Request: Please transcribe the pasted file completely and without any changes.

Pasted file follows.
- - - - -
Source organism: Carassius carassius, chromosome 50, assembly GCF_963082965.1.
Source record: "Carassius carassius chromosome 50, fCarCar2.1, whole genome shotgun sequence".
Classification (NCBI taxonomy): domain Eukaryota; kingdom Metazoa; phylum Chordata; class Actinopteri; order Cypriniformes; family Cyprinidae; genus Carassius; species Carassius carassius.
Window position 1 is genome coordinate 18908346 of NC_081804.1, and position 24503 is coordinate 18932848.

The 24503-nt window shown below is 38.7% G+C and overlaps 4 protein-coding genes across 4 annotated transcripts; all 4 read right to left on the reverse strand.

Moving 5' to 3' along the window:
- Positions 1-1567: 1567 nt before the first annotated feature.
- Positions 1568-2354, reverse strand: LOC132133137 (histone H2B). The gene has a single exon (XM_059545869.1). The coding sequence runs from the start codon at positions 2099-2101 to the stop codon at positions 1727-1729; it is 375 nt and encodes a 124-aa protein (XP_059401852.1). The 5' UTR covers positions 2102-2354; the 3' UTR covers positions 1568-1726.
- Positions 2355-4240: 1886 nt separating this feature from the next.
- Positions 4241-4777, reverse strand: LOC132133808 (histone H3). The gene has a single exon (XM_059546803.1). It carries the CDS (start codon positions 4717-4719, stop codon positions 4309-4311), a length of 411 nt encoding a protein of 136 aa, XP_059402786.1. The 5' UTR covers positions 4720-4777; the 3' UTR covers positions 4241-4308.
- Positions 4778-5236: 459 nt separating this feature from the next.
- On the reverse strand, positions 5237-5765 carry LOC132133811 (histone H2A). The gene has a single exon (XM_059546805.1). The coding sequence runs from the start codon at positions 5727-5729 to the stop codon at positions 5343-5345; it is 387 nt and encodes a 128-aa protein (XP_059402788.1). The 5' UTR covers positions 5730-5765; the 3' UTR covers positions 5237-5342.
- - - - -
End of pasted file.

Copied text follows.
Source organism: Carassius carassius, chromosome 50, assembly GCF_963082965.1.
Source record: "Carassius carassius chromosome 50, fCarCar2.1, whole genome shotgun sequence".
Classification (NCBI taxonomy): domain Eukaryota; kingdom Metazoa; phylum Chordata; class Actinopteri; order Cypriniformes; family Cyprinidae; genus Carassius; species Carassius carassius.
Window position 1 is genome coordinate 18908346 of NC_081804.1, and position 24503 is coordinate 18932848.

The 24503-nt window shown below is 38.7% G+C and overlaps 4 protein-coding genes across 4 annotated transcripts; all 4 read right to left on the reverse strand.

Moving 5' to 3' along the window:
- Positions 1-1567: 1567 nt before the first annotated feature.
- Positions 1568-2354, reverse strand: LOC132133137 (histone H2B). The gene has a single exon (XM_059545869.1). The coding sequence runs from the start codon at positions 2099-2101 to the stop codon at positions 1727-1729; it is 375 nt and encodes a 124-aa protein (XP_059401852.1). The 5' UTR covers positions 2102-2354; the 3' UTR covers positions 1568-1726.
- Positions 2355-4240: 1886 nt separating this feature from the next.
- Positions 4241-4777, reverse strand: LOC132133808 (histone H3). The gene has a single exon (XM_059546803.1). It carries the CDS (start codon positions 4717-4719, stop codon positions 4309-4311), a length of 411 nt encoding a protein of 136 aa, XP_059402786.1. The 5' UTR covers positions 4720-4777; the 3' UTR covers positions 4241-4308.
- Positions 4778-5236: 459 nt separating this feature from the next.
- On the reverse strand, positions 5237-5765 carry LOC132133811 (histone H2A). The gene has a single exon (XM_059546805.1). The coding sequence runs from the start codon at positions 5727-5729 to the stop codon at positions 5343-5345; it is 387 nt and encodes a 128-aa protein (XP_059402788.1). The 5' UTR covers positions 5730-5765; the 3' UTR covers positions 5237-5342.